In this lesson, were taking a look at the first guitar solo (Duane Allman's solo) on "Blue Sky" from the Eat a Peach album.
Duane's solo (as well as Dickey's solo) are both great examples of using only a handful of notes to craft a very melodic and memorable solo. Unfortunately, this was one of the last songs Duane played on before his tragic on October 29,1971. His playing was spectacular on this recording, including effortlessly switching between whole step and step and a half bends with spot on accuracy.
Duane's solo is based mostly out of the E major pentatonic scale with the inclusion of the 4th (A) which can also be seen as a hexatonic scale, aptly named because it contains six notes. It's important to note that both Duane and Dickey favored the hexatonic scale approach for playing over this chord progression (E-A), purposefully leaving out the 7th scale degree.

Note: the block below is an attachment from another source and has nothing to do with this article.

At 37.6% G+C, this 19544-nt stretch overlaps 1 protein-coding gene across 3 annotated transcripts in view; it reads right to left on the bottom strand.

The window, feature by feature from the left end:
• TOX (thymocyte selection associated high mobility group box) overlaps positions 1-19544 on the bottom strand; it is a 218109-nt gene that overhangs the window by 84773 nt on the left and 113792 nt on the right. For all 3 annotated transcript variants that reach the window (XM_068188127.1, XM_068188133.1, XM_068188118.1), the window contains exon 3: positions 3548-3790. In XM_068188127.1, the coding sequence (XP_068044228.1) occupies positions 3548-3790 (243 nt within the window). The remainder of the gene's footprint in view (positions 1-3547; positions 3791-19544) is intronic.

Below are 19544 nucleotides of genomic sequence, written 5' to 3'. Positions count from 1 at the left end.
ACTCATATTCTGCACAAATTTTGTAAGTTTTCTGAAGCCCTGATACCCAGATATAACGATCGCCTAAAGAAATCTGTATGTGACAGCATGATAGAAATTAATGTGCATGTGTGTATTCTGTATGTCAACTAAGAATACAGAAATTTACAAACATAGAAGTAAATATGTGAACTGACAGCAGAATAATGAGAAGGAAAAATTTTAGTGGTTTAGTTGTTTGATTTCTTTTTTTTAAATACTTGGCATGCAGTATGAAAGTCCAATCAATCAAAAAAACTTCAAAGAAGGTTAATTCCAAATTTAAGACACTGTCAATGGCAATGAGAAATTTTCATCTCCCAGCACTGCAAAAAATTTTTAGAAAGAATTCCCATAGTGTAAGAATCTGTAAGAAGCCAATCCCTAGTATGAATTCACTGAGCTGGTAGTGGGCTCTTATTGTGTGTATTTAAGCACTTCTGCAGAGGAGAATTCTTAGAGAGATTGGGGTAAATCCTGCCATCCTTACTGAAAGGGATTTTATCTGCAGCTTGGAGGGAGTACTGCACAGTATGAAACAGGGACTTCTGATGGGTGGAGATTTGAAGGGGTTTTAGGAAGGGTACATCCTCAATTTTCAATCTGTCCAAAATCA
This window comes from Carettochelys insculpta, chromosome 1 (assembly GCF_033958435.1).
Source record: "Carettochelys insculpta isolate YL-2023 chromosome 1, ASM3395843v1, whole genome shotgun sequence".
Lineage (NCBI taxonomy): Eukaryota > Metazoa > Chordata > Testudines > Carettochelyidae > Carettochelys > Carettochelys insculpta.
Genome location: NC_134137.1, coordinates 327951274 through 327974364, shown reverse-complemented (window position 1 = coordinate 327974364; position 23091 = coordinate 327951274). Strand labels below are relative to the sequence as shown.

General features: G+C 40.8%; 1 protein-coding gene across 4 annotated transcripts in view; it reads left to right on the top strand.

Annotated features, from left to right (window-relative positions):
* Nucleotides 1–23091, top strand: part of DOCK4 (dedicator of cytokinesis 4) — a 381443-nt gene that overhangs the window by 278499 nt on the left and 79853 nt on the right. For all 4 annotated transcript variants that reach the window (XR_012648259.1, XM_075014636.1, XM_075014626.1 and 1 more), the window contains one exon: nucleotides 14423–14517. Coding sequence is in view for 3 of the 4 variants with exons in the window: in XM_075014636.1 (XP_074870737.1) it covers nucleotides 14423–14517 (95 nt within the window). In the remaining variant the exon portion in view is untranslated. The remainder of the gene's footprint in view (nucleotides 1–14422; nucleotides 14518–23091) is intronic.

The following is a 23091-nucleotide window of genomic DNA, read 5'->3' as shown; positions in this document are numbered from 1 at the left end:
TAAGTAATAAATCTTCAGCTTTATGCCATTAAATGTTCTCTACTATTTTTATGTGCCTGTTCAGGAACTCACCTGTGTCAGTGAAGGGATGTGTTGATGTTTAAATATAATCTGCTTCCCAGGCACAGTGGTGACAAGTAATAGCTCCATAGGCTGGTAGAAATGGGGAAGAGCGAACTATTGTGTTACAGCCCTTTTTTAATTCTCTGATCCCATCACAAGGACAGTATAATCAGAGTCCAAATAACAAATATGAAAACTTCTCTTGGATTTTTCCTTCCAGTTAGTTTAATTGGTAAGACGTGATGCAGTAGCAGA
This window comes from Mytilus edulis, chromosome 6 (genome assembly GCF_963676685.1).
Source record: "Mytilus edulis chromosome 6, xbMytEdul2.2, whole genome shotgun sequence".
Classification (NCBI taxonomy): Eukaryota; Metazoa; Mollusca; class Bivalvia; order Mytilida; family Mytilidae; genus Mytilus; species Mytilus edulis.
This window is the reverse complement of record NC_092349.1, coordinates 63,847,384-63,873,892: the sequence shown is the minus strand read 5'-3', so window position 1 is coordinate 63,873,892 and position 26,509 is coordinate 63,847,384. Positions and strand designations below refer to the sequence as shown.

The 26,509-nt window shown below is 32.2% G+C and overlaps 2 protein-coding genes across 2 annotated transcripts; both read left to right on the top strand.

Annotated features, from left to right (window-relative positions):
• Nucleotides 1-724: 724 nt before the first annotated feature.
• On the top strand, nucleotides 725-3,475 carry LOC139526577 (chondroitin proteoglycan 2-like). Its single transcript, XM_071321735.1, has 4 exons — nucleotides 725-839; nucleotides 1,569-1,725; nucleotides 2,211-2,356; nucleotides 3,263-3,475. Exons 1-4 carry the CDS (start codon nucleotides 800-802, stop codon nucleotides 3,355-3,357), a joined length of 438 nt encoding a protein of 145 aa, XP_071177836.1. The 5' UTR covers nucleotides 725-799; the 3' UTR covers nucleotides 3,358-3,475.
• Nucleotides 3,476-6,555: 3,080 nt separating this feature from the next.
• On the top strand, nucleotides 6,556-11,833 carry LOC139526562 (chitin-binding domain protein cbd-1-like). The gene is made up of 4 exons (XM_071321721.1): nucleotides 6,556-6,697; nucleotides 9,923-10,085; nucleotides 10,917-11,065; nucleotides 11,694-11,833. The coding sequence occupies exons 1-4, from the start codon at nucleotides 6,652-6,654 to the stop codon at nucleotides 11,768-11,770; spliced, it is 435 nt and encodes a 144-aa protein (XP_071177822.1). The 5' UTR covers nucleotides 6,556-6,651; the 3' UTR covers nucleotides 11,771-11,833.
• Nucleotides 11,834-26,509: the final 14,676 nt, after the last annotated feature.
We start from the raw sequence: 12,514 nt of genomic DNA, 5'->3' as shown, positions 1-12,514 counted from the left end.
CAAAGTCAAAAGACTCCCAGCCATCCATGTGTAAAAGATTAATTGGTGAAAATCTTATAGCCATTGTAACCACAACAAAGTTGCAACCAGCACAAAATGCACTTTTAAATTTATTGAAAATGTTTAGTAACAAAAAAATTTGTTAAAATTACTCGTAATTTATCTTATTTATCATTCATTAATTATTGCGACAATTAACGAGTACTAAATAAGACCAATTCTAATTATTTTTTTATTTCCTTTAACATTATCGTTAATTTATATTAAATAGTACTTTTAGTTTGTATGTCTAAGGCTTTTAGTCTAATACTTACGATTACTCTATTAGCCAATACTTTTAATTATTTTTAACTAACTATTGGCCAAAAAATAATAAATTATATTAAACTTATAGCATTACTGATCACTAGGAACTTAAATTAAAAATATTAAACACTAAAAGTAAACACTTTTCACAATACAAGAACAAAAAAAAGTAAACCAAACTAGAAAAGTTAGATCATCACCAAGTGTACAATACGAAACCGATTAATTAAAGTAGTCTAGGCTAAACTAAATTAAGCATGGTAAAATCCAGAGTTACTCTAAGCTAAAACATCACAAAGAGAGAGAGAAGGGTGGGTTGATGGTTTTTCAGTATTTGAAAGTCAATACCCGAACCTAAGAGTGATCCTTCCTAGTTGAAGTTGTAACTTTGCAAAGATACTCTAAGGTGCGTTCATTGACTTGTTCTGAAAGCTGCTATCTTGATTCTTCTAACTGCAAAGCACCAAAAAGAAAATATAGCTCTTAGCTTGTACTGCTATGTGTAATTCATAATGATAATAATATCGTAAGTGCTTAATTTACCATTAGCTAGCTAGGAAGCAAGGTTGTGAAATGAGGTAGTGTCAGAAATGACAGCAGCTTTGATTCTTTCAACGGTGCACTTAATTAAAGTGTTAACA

Duane's solo begins in 9th position, and makes extensive use out of bending the 11th fret of the 3rd string (F#) up either a whole step (to G#) or a minor third (to A). His phrases are highly syncopated, often creating a swung sixteenth note feel, and are often played in two bar phrases.
Duane mixes up rhythms beautifully during this solo, including quarter notes, eighth notes, eighth note triplets, and sixteenth notes, to name a few. He even adds a few 32nd notes for a burst of speed during measures 50-51.
After Duane's solo, he repeats a composed phrase beginning at measure 56 that Bett's eventually joins in with a harmony line. After Dickey's solo, Duane joins in with another composed harmony section before returning to the 3rd and final verse.
Download a copy of the transcription below, and remember to work through this solo slowly, until you can play it accurately up to speed. The payoff is well worth it.
Download the transcription
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